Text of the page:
What is superannuation?
Your superannuation is an investment portfolio in your name that's managed for you by your super fund, and is the main way of saving for retirement in Australia.
What is superannuation?
Your superannuation is a pool of money that will be used to help fund your retirement. Throughout your working life, a small amount of the money you earn each year will be sent to your chosen super fund (instead of your bank account). The idea is that by putting aside a small chunk of your earnings on a regular basis from the day you start your first job, you should have enough money to live on when you retire.
Superannuation in Australia
Superannuation is Australia's system for retirement savings, similar to America's 401(k) or the UK pension system. The amount of money held in superannuation assets is currently $3.5 trillion, according to the Association of Super Funds Australia (ASFA). Almost half of that money (49%) is invested in Australian and international shares.
As of June 2019 (the most recent data), the average super balance for males is $162,280 and for females is $146,420. However, the average super balance varies greatly depending on your age group.
According to the latest retirement standard by ASFA you need a balance of $545,000 (or $640,000 for couples) to have a comfortable retirement. The standard age in which you can access your superannuation money is 65, however you may be able to access it earlier if you meet certain conditions.
How super works
If you're not exactly sure how super works, don't worry, you're certainly not alone. Finder data shows that 37% of Australians have little or no understanding of what superannuation is and how it works.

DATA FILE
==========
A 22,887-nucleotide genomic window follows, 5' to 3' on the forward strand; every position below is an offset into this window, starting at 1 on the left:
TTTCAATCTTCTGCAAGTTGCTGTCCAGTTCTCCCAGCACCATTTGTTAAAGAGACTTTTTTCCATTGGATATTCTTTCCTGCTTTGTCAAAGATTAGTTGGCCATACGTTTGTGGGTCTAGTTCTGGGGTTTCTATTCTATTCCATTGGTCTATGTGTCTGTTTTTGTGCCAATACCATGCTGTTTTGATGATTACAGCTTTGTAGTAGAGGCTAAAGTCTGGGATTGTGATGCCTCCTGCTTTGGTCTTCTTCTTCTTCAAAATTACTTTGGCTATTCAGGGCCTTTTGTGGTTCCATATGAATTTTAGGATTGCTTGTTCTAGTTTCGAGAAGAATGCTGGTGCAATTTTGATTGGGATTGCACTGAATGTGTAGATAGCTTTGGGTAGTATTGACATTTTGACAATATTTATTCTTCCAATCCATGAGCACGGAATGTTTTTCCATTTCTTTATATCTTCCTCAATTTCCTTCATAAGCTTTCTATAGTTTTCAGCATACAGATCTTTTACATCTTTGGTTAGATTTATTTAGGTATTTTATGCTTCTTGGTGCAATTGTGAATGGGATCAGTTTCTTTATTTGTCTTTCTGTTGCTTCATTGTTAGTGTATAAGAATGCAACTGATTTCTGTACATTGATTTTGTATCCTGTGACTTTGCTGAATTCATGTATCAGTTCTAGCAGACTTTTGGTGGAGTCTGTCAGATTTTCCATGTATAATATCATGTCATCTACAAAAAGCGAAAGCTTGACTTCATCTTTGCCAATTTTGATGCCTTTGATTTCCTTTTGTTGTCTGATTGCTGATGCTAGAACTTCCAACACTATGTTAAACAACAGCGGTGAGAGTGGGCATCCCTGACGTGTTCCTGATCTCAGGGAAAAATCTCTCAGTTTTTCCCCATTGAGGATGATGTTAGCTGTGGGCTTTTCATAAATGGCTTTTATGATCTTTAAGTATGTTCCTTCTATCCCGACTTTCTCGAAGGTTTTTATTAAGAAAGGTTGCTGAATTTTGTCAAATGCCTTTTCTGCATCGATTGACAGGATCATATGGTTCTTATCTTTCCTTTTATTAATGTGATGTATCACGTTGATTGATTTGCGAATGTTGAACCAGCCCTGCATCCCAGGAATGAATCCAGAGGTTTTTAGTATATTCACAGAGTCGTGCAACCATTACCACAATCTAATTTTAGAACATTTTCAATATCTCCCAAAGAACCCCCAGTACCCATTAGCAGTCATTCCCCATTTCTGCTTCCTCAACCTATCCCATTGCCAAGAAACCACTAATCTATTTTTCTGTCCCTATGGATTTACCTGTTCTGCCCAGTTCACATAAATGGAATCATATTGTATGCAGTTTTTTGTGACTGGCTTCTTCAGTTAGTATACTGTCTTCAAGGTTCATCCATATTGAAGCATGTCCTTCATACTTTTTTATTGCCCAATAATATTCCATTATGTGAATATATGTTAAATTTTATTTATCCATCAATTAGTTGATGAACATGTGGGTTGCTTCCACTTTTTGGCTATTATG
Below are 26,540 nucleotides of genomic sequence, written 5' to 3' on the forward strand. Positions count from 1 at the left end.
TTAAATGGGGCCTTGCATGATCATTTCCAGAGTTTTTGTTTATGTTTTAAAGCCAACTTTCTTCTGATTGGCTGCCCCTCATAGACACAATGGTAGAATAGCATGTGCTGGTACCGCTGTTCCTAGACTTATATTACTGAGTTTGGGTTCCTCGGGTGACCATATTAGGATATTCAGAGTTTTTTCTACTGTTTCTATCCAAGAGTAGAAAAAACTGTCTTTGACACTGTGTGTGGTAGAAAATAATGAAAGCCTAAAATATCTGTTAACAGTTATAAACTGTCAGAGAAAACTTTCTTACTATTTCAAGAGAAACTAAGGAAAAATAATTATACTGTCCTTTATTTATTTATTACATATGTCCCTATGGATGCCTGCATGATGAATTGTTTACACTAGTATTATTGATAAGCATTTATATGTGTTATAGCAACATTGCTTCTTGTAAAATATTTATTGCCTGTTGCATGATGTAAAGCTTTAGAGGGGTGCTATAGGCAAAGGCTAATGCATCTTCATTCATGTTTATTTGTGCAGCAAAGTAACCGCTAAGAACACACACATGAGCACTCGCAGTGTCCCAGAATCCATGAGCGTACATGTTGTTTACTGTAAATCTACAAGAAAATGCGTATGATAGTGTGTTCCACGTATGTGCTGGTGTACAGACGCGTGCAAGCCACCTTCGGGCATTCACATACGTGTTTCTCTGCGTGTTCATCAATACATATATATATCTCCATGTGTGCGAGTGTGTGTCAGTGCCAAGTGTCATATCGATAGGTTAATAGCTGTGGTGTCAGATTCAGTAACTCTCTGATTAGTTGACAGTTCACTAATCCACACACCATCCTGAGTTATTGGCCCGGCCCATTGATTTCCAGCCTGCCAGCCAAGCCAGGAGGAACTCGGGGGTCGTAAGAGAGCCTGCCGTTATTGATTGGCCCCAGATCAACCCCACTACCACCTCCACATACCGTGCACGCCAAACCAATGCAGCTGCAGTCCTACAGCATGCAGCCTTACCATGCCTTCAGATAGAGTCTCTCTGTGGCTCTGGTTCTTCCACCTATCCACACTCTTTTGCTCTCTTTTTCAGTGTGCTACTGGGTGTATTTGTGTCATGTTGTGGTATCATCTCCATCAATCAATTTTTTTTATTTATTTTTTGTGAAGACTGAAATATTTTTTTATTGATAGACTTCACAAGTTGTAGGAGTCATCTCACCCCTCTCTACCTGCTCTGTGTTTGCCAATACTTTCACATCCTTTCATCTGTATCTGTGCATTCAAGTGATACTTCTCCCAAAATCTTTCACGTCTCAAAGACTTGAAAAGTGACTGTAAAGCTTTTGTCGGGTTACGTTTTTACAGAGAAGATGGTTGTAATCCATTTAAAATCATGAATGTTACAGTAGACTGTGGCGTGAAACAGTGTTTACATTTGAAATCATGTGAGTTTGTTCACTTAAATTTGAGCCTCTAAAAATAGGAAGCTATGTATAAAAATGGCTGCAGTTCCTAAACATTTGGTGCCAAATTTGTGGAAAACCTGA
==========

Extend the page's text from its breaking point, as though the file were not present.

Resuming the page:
The main things to understand about super include the different types of super funds, the superannuation guarantee, how your money is invested and how compounded investment returns work to benefit your balance.
Types of super funds
Just like there are many different banks in Australia, there are many different super funds to choose from too (more than 100!).
Two of the main types of super funds are retail funds and industry funds. Retail super funds are owned by large financial institutions like banks or insurance companies, while industry super funds are not-for-profit and owned by members. However, it's more important that you compare super funds based on fees and performance rather than what type of fund it is.
The superannuation guarantee explained
The superannuation guarantee rate is the amount of money Australian employers are required to pay their employees towards their superannuation. The current super guarantee rate is 11% of what you earn annually.
This means that your employer must pay at least 11% of your annual income into your nominated super fund. While this is the minimum amount they need to pay, employers can choose to pay a higher super rate than this as a company benefit and a way to attract and maintain good staff. The super guarantee rate is scheduled to gradually increase by 0.5% per year until it reaches 12% in July 2025.
While the super guarantee is the minimum amount your employer is required to pay you, you can also make additional contributions to your super yourself on top of this.
Example of the super guarantee
Because the super guarantee is a percentage of your earnings this means the more you earn, the more super you'll be paid by your employer.
Let's say you work full time in an office and your annual base salary is $100,000. With a super guarantee rate of 11%, your employer would legally be required to pay you at least $11,000 into your super fund for the year. If the following year you got a pay rise and your salary increased to $120,000, your employer would then be required to pay you $13,200 for that year.
How the super guarantee is paid
Your employer is required to pay your super at least 4 times per year. Let's say you earn $100,000 and your employer needs to pay you $11,000 in super for the year. This would be broken down into 4 payments of $2,750 instead of the one lump sum payment. Employers can also choose to pay your super more frequently, such as monthly.